What is a travel plan?

A travel plan is a package of site-specific measures implemented to promote and maximise the use of more sustainable modes of travel. Typically, travel plans support walking, cycling, public transport and car sharing, which are encouraged via a range of actions, promotional campaigns and incentives.

Travel plans are concerned with more than just the installation of facilities such as bike racks and end-of-trip facilities. A travel plan should be considered as a site management tool which incentivises people to make more sustainable transport choices.

Developments can enjoy many benefits as a result of an effective travel plan – parking needs and costs are reduced, staff and residents are healthier and therefore take fewer sick days, and strain on local transport networks is reduced. 

Developing a travel plan is not a one-off task. It involves ongoing implementation, monitoring and review – a travel plan should be a ‘living document’. Nominating an individual or a team to oversee the implementation of a travel plan is a crucial component of success, as is gaining support from senior management, strata management or other relevant governing body.

Travel plans can be developed and implemented for a range of development types, including workplaces, residential developments, destinations (such as tourist attractions), schools and educational campuses.

The City of Sydney’s Development Control Plan (DCP) contains guidelines around when applicants are generally required to prepare and submit a travel plan as part of the development application (DA) process. However, conditions of consent can require that a travel plan be provided for any new development that Council believes has the potential to generate significant traffic and transport impacts.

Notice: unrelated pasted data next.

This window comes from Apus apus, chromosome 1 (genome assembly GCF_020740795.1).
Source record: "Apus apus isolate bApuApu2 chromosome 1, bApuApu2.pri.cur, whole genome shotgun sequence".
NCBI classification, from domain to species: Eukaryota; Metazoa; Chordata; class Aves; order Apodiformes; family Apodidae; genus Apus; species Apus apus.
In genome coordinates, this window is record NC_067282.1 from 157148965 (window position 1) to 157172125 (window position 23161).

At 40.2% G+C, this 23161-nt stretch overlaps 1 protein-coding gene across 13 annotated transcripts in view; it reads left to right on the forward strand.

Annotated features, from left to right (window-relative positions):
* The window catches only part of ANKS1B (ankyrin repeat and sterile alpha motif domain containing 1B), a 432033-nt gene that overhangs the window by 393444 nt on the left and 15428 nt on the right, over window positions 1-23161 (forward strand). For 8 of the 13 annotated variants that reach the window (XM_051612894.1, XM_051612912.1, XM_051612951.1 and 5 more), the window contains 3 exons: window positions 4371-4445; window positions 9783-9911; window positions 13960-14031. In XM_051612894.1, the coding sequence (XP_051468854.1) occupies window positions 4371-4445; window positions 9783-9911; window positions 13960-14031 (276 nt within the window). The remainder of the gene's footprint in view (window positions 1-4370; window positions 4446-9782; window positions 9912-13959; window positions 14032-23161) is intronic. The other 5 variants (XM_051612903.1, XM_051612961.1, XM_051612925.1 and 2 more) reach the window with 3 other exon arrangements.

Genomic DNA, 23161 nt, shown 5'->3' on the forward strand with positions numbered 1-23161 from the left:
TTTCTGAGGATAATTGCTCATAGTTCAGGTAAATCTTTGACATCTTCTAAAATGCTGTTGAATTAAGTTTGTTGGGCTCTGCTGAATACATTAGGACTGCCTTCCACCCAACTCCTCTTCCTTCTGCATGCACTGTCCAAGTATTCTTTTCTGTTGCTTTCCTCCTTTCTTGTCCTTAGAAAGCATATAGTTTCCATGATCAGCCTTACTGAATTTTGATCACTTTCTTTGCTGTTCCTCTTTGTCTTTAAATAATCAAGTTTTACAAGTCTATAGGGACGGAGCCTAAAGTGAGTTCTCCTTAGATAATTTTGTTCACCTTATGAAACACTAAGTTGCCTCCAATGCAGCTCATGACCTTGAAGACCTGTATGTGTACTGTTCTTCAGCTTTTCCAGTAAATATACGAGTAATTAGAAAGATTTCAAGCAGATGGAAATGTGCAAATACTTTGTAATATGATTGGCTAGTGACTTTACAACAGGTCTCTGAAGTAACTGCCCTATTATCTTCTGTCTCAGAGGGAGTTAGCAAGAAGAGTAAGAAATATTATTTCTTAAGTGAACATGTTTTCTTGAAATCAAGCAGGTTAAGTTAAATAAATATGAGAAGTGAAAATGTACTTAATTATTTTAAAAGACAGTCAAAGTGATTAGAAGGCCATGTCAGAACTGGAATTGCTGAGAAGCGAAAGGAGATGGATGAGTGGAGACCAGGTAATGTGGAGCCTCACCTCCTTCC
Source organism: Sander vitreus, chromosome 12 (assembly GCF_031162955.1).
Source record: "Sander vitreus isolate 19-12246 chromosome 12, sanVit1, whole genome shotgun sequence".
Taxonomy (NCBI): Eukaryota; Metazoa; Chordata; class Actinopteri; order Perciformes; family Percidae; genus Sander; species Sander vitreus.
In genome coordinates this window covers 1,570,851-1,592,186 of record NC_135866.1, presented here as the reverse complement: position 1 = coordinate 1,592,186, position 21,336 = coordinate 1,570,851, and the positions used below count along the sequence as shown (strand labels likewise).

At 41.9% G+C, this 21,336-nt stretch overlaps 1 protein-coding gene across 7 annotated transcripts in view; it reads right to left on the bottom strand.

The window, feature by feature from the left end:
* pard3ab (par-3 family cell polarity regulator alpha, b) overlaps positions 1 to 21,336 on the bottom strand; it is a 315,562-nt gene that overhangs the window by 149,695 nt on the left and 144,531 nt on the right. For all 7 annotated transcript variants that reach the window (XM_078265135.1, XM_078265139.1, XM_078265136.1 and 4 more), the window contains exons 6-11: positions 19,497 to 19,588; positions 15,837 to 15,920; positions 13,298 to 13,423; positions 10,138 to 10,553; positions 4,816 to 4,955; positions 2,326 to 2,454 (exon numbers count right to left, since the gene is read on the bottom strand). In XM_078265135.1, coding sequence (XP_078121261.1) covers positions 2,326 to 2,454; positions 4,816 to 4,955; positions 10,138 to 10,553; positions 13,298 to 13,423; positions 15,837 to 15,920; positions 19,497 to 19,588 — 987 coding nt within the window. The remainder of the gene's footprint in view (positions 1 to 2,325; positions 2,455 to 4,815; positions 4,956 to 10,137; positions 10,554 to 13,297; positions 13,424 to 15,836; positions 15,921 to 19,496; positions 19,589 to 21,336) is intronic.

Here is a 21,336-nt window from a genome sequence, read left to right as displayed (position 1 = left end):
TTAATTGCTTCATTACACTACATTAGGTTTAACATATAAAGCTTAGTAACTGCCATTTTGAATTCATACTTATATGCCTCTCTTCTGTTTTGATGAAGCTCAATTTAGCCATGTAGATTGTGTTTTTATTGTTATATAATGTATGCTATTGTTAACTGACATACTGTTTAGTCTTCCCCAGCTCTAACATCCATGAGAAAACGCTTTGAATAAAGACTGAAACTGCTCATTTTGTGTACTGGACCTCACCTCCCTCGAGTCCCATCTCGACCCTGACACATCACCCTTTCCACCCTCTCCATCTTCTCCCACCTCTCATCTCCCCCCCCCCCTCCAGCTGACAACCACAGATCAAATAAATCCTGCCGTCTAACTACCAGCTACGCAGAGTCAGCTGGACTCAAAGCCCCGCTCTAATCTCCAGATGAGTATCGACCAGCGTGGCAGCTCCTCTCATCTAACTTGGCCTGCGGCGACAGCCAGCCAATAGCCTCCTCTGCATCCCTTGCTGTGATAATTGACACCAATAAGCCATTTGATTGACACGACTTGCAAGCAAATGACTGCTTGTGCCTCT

This guide outlines what is required in order to prepare, submit and implement a travel plan. The guide covers:

It is likely that developments required to develop a travel plan as part of the DA process will also need to undertake a Transport Impact Assessment (TIA) and develop a Transport Access Guide (TAG), however these are not addressed in these guidelines.   

Council encourages existing developments to prepare and implement travel plans to better manage travel demands. These are not subject to the same approval process as a travel plan required under a development consent condition. Please contact Council’s Transport Planning team if any additional guidance or assistance is required.


Download this guide as a PDF document below.

The guide references the following works: 

  • Roby, H. (2009) The Development of Workplace Travel Plans. From Proceedings of the Universities’ Transport Study Group 2009, London.
  • UK Department for Transport (2007a) Essential Guide to Travel Planning.

Travel plan examples

See also the case studies available in this section.

Other travel planning guidelines

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Draft travel planning guidelines PDF 486.0 KB Download

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Last updated: Tuesday, 23 June 2015